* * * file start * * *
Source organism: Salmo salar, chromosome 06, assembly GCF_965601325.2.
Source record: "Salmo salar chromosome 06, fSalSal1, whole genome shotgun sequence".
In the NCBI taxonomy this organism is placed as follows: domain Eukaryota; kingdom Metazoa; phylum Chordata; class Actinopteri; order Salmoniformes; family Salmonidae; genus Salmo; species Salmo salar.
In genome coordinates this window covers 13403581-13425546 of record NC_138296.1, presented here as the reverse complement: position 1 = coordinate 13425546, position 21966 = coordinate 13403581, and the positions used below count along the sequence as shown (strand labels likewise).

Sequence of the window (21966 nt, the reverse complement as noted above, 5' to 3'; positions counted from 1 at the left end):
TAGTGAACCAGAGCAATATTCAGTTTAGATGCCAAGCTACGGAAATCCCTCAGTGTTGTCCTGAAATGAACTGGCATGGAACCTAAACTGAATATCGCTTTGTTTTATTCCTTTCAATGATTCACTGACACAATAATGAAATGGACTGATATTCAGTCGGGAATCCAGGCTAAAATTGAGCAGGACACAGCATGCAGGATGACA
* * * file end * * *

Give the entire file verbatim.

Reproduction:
Source organism: Salmo salar, chromosome 06, assembly GCF_965601325.2.
Source record: "Salmo salar chromosome 06, fSalSal1, whole genome shotgun sequence".
In the NCBI taxonomy this organism is placed as follows: domain Eukaryota; kingdom Metazoa; phylum Chordata; class Actinopteri; order Salmoniformes; family Salmonidae; genus Salmo; species Salmo salar.
In genome coordinates this window covers 13403581-13425546 of record NC_138296.1, presented here as the reverse complement: position 1 = coordinate 13425546, position 21966 = coordinate 13403581, and the positions used below count along the sequence as shown (strand labels likewise).

Sequence of the window (21966 nt, the reverse complement as noted above, 5' to 3'; positions counted from 1 at the left end):
TAGTGAACCAGAGCAATATTCAGTTTAGATGCCAAGCTACGGAAATCCCTCAGTGTTGTCCTGAAATGAACTGGCATGGAACCTAAACTGAATATCGCTTTGTTTTATTCCTTTCAATGATTCACTGACACAATAATGAAATGGACTGATATTCAGTCGGGAATCCAGGCTAAAATTGAGCAGGACACAGCATGCAGGATGACA